After two short rises, I ended up with this beautiful loaf of bread.
It was delicious plain, and with butter.
I’ll definitely be making this again. it was easy, delicious and impressive looking!

Check out the other loaves of potato bread that were produced this week at our Leave Your Link post. The recipe can be found at Dawn’s blog, Simply Sweet. While you’re there, make sure to look at the picture of the “high heeled shoe cupcakes” that she made. They’re stunning. She has the recipe for the bread, or you can find it on page 138 of Baking with Julia.

Tuesdays With Dorie: Foccacia

This week’s assignment was to make Foccacia, a delicious Italian flat-ish bread. It was relatively easy, but required lots of time–but very little attention.
The dough was easy to put together, water, yeast, salt, olive oil and flour kneaded together for about 10 minutes to make a beautiful dough. Then an hour and a half rise. Then it was folded up on itself to deflate it, and then another short rise. Then the dough was divided into three lumps, placed into an oiled ziplock bag, and stashed in the fridge for a 24-36 hour rest.
The long cold rise produced lots of tiny bubbles and a tangy flavor. Of course I forgot to take a picture of the dough after it came out of the fridge. It had risen again, and you could see the matrix of bubbles in the dough.

When I was ready to bake it the next evening I pressed it onto a parchment lined baking sheet. The recipe called for chopped fresh herbs, which I didn’t have–so I used sea-salt on two of them and magic salt on the other.
Magic salt is a delicious combination of kosher salt, garlic, rosemary and sage. It all goes into the food processor to chop up the garlic and herbs with the salt and then it’s poured onto a rimmed baking sheet to dry (either by leaving it out or in a low oven–I had to use the oven for mine because it was extremely humid when I made it). The salt can be used to flavor roasted vegetables, meat, and apparently Foccacia. It was the clear winner for me over the one that just had olive oil and sea salt.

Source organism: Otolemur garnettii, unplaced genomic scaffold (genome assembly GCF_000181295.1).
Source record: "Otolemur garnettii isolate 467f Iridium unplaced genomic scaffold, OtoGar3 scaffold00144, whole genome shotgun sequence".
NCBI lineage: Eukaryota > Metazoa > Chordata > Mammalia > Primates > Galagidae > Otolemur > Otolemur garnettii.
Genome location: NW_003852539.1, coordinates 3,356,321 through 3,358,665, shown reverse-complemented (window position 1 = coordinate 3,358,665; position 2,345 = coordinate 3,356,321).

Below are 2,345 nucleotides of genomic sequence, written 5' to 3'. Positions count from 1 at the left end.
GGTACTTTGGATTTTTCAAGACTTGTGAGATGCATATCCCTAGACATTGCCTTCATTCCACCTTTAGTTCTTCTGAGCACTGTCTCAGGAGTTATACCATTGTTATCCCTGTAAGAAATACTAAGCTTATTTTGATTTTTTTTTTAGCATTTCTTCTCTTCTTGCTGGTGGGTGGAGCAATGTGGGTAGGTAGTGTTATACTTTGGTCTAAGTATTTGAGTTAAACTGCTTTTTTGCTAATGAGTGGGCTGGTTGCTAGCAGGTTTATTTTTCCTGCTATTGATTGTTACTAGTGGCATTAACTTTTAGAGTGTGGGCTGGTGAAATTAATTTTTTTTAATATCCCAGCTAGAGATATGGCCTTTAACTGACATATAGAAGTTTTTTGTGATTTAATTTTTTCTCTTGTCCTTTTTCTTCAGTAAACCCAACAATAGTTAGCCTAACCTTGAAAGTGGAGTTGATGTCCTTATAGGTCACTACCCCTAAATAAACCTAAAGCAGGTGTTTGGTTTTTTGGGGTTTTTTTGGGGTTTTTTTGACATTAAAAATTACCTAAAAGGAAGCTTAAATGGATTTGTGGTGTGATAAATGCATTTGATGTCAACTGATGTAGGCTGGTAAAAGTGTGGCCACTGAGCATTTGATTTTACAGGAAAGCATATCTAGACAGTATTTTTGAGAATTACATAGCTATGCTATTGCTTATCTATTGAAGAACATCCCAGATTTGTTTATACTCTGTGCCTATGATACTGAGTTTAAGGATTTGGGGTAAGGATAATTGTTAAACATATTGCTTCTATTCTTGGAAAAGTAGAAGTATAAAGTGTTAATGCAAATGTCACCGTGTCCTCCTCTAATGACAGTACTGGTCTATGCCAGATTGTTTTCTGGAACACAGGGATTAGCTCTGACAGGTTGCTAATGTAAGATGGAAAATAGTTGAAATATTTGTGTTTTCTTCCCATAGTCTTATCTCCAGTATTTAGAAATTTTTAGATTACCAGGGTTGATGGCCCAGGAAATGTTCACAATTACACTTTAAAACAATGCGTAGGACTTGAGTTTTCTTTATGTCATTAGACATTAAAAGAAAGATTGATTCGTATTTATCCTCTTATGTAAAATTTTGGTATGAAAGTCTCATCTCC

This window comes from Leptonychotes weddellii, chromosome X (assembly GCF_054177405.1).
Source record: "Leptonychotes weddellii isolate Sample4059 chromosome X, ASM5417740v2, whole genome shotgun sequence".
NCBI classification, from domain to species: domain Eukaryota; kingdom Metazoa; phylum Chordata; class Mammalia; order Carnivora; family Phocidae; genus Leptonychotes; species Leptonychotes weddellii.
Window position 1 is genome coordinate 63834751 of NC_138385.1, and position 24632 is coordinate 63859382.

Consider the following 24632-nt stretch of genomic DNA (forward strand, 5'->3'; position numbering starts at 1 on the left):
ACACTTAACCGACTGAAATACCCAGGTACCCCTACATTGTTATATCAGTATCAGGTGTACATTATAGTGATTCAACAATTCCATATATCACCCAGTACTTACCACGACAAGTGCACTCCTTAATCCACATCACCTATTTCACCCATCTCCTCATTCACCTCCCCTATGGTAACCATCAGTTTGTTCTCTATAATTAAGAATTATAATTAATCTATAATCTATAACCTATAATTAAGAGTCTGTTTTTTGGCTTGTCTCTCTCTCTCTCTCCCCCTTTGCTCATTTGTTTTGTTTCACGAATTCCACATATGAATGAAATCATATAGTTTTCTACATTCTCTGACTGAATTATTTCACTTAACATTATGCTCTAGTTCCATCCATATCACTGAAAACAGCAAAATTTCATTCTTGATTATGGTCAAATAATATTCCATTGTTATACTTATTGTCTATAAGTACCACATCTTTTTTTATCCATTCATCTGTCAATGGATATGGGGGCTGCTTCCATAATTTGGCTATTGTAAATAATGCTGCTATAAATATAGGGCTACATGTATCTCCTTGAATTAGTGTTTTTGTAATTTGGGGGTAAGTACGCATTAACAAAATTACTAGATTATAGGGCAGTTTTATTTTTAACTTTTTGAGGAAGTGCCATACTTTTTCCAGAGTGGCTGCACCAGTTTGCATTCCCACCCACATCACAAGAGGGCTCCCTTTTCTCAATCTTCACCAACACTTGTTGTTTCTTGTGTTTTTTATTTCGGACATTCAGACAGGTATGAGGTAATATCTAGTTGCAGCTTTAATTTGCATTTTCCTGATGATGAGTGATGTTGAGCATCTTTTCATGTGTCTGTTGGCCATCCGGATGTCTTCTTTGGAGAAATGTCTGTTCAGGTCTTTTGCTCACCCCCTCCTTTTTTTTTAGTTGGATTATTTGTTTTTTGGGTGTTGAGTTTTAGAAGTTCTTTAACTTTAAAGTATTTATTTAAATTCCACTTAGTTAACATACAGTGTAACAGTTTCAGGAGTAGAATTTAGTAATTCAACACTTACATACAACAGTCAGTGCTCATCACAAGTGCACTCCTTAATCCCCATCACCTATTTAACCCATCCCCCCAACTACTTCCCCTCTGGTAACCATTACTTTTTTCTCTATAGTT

The bread didn’t have the loose bubbly texture I expected–the bubbles were small and evenly distributed– but I’m not sure it mattered. It was light and heavily flavored with olive oil, salt and herbs. I would definitely make it again, and I wonder how it would work as a pizza dough. Perhaps as a loosely made pan/Sicilian pizza.

I served the bread with dinner one night last week. Leftover lasagne, the foccacia and collard greens with garlic.
Check out the host’s post on this recipe at Sharmini’s blog, Wandering Through. The recipe can be found there, as well as on page 143 of the book.
And take a look at the Leave Your Link link (LYL) at Tuesdays with Dorie. If you’ve got a hankering for good bread, and an excuse to make this (and a little bit of time) you should.

The next Tuesdays With Dorie will feature Boca Negra. All I can say about that is wow. Stay tuned for that one!

Tuesdays With Dorie: Bagels

This week, our assignment is to bake bagels. I’ve done this before, though not from this recipe.

I have used Smitten Kitchen’s recipe a few times, which came from Peter Reinhardt (the bread baker’s apprentice, I think). Like this recipe, it’s also a two day affair, but it uses a sponge, then you make the dough, then rise, then make the bagels and let them chill out in the fridge until the next morning.
This recipe is simpler. There’s no sponge, and it is nice to eliminate a step. I put the dough together before making dinner on Saturday night. It only took a few minutes and I didn’t take any pictures because you’ve all seen me make bread dough before.

I decided that I’d finish the bagels before lunch on Sunday. I divided the dough in half and left one half in the fridge while I produced bagels from the other half. I divided that half into 5 roughly equal pieces, and made a ‘purse’ before making a hole in the middle and then shaping them into bagels:
I placed the unboiled and unrisen bagels on a floured towel
before boiling them off, a few at a time. I let them boil for about 30 seconds on each side once they floated to the surface
Then they rested and drained for a moment on a non-floured towel and then onto the parchment-lined baking sheet they went to be brushed with egg and then topped (or not)
They went into a 500 degree oven with some ice cubes and water to produce steam, the temperature was immediately turned down to 450, and they baked for 25 minutes. Then the oven was turned off and they sat for 5 minutes. And then the oven door was opened and they sat, still in the oven, for another 5 minutes.

And then I began the process again with the second set of bagels that were still to be shaped.